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Cancer Res. 2013 Mar 15;73(6):1981-92. doi: 10.1158/0008-5472.CAN-12-2962. Epub 2013 Feb 1.

FOXC2 expression links epithelial-mesenchymal transition and stem cell properties in breast cancer.

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  • 1Department of Translational Molecular Pathology, University of Texas MD Anderson Cancer Center, Houston, Texas 77030, USA.

Abstract

Resistance to chemotherapy and metastases are the major causes of breast cancer-related mortality. Moreover, cancer stem cells (CSC) play critical roles in cancer progression and treatment resistance. Previously, it was found that CSC-like cells can be generated by aberrant activation of epithelial-mesenchymal transition (EMT), thereby making anti-EMT strategies a novel therapeutic option for treatment of aggressive breast cancers. Here, we report that the transcription factor FOXC2 induced in response to multiple EMT signaling pathways as well as elevated in stem cell-enriched factions is a critical determinant of mesenchymal and stem cell properties, in cells induced to undergo EMT- and CSC-enriched breast cancer cell lines. More specifically, attenuation of FOXC2 expression using lentiviral short hairpin RNA led to inhibition of the mesenchymal phenotype and associated invasive and stem cell properties, which included reduced mammosphere-forming ability and tumor initiation. Whereas, overexpression of FOXC2 was sufficient to induce CSC properties and spontaneous metastasis in transformed human mammary epithelial cells. Furthermore, a FOXC2-induced gene expression signature was enriched in the claudin-low/basal B breast tumor subtype that contains EMT and CSC features. Having identified PDGFR-β to be regulated by FOXC2, we show that the U.S. Food and Drug Administration-approved PDGFR inhibitor, sunitinib, targets FOXC2-expressing tumor cells leading to reduced CSC and metastatic properties. Thus, FOXC2 or its associated gene expression program may provide an effective target for anti-EMT-based therapies for the treatment of claudin-low/basal B breast tumors or other EMT-/CSC-enriched tumors.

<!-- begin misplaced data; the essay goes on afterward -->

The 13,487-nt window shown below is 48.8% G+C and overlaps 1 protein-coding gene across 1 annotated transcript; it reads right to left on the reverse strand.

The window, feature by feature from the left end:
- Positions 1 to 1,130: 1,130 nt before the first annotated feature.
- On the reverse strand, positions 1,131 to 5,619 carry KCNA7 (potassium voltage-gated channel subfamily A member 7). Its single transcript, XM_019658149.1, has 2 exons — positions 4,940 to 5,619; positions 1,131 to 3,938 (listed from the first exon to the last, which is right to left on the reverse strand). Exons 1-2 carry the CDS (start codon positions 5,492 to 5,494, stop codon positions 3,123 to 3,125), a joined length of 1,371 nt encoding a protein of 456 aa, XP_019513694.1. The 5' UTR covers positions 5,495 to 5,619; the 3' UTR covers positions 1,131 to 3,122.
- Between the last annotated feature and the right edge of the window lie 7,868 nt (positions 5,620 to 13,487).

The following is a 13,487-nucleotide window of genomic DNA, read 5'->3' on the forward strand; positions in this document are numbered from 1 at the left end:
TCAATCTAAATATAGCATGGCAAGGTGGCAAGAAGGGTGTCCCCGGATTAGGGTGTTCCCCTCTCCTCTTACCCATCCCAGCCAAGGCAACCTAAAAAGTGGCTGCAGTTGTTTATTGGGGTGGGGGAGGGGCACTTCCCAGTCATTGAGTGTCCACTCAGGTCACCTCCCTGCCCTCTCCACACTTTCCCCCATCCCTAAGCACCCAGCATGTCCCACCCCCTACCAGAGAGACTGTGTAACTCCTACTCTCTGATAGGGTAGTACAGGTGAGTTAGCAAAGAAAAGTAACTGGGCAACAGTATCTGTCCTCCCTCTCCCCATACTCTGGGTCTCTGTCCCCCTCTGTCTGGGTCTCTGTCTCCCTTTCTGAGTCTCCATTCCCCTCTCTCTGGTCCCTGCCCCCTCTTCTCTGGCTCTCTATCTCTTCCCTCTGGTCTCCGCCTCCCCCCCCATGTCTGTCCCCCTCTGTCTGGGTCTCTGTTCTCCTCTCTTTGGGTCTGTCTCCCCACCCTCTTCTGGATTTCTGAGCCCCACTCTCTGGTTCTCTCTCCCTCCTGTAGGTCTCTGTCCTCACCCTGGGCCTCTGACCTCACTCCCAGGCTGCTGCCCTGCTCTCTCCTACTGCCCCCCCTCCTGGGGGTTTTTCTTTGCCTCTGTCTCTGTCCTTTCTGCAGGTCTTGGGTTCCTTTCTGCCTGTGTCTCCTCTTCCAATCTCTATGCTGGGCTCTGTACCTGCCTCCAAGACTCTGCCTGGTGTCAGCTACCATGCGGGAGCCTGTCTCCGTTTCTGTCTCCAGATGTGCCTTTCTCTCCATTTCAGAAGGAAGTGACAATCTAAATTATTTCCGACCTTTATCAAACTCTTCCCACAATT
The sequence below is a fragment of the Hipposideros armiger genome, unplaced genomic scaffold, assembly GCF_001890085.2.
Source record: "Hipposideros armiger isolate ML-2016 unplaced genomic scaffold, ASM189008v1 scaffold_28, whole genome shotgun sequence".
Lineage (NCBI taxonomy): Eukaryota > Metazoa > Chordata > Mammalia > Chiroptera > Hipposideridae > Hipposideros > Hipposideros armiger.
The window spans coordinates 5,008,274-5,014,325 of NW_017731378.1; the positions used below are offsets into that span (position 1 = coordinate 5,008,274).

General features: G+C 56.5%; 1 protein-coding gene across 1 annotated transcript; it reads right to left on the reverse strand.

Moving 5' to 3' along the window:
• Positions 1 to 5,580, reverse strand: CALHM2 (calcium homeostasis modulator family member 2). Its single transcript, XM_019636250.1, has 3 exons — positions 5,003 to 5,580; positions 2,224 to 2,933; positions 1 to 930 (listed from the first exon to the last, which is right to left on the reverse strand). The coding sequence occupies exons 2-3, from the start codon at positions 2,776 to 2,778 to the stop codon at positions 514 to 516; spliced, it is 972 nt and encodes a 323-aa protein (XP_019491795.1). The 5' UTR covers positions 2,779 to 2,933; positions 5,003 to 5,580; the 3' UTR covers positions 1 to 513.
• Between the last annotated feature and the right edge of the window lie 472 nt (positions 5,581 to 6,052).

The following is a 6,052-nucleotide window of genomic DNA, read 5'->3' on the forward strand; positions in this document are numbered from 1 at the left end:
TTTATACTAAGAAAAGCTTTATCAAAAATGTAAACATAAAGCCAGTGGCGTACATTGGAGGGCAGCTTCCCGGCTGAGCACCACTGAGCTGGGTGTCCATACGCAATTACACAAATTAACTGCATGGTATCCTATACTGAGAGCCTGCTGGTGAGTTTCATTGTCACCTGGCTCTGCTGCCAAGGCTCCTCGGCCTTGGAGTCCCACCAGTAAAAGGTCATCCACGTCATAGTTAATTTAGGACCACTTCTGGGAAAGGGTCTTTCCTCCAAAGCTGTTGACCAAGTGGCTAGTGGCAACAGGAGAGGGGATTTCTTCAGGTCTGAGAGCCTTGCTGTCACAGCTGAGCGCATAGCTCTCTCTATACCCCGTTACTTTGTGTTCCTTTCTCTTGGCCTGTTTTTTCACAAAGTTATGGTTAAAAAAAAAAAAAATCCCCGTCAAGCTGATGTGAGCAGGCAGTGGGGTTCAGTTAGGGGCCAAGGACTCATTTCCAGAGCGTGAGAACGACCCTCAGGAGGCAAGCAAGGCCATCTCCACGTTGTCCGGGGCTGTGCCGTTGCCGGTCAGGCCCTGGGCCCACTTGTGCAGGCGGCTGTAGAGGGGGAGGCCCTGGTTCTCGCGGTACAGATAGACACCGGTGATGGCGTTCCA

PMID:
23378344
[PubMed - indexed for MEDLINE]
PMCID:
PMC3602160
Free PMC Article
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